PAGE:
After determining that most historical sightings of the glowing bacteria over the past 200 years occurred in the Indian Ocean and around Indonesia, researchers concentrated their hunt on that region. Moonlit nights were eliminated because they were too bright. Ultimately, Miller and his coauthors identified a dozen milky sea incidents between 2012 and 2021.
The largest milky sea satellite spotting occurred south of Java in 2009. The DNB detected a dimly lit sea on 26 July and continued to track it until 9 August, when the Moon once again drowned out the bacteria. Imagery confirmed that the luminescent sea spanned more than 100,000 square kilometers. Estimates place the number of bacteria involved in the event as exceeding 10 sextillion (a sextillion is 1,000 trillion), making it the largest event on record.
“This is just an inconceivable number of bacteria participating in that event,” Haddock said.
Satellite observations also allowed researchers to take stock of the conditions of the ocean when milky seas are present. The new research measured details like water temperature and the amount of chlorophyll present.
“There’s no doubt that there’s a connection between a high level of chlorophyll and milky seas,” Nealson said. “Nobody’s been closer to an answer for the phenomena than [Miller, Haddock, and their colleagues]; they did a really wonderful job.”
Biologist Peter Herring, a retired professor at the National Oceanography Centre in Southampton, U.K., agreed. “Almost all of the information on milky seas up to the 1990s was anecdotal from people on ships,” Herring said. “Now we have remote observations from satellites showing exactly where these phenomena are happening and how they change with time. That’s a major step forward.”
Diving into the Seas
Although satellite imagery is an important tool, Miller hopes that the project will eventually lead to real-time observations. There are a lot of unanswered questions about milky seas, some quite basic. For instance, scientists aren’t sure whether the bacteria form a thin film on the surface or stretch deeper beneath the water. Nor are they certain that algal blooms are the primary food source for the bacteria.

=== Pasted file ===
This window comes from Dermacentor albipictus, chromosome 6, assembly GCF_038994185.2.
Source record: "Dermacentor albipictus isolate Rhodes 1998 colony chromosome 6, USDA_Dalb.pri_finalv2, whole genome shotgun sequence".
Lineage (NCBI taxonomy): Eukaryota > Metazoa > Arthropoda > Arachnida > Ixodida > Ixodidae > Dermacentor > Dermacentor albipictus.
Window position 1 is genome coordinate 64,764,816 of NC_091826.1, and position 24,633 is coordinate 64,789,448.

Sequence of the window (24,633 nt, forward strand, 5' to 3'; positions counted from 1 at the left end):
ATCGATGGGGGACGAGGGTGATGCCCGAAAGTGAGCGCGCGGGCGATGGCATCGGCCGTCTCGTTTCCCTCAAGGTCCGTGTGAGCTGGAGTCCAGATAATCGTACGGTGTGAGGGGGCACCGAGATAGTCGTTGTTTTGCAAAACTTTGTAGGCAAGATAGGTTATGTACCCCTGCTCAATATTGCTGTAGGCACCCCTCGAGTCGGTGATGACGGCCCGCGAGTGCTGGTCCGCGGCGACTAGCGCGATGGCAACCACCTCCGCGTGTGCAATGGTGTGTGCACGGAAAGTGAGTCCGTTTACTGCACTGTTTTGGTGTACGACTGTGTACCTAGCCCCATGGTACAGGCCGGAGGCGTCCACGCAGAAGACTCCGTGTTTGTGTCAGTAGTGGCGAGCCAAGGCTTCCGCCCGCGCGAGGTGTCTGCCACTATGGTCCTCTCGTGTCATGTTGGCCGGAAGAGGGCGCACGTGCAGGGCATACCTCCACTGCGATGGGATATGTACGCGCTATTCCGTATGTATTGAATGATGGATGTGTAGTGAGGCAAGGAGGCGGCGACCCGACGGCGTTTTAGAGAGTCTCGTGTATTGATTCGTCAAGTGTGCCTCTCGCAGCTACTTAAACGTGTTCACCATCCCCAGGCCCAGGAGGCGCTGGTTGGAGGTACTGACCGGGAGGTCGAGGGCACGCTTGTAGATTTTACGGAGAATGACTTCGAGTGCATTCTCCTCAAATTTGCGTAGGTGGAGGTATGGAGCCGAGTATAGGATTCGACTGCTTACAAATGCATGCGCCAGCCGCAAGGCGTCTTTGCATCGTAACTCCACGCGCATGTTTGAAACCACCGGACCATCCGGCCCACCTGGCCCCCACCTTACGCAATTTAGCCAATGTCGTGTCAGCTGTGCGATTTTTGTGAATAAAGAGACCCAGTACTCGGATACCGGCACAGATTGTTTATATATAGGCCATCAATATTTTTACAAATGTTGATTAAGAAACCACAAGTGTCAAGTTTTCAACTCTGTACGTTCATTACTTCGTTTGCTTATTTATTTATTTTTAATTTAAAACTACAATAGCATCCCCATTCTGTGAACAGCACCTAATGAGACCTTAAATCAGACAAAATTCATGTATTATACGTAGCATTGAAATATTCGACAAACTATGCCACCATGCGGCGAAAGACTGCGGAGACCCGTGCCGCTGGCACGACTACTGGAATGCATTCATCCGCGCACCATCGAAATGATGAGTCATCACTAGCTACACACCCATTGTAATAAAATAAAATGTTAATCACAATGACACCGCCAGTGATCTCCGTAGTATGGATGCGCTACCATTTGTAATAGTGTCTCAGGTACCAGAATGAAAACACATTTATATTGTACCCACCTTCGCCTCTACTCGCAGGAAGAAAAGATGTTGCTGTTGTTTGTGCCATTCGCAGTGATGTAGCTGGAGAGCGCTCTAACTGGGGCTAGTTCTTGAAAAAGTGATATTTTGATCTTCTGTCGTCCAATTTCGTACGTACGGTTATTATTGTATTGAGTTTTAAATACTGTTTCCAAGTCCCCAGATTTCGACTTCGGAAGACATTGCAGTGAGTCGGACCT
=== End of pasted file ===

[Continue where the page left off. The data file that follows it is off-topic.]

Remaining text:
“If you were in the middle of one of these blooms, a lot of the things that we talk about would become obviously right or wrong,” Nealson said. “That’s very unusual in science, that you could get such a clear answer.”
But real-time, in-person study may continue to prove elusive. There are no major ocean facilities near the region where milky seas seem to be most prevalent, and the seas are rife with pirates and other dangers that keep many research vessels away.
Nor have photos or videos ever reliably captured milky seas. The closest attempt was in 2010, when a crew tried to take a photo of the glowing sea using a flash, which promptly washed out the dim phenomenon. Miller hopes more commercial crews can be equipped with cameras specially designed to photograph bioluminescence.
In the meantime, Miller hopes to one day experience the fleeting mystery in person.
“I’ve always wanted to dive into a milky sea and see if it’s still glowing under the surface,” he said.
—Nola Taylor Tillman (@NolaTRedd), Science Writer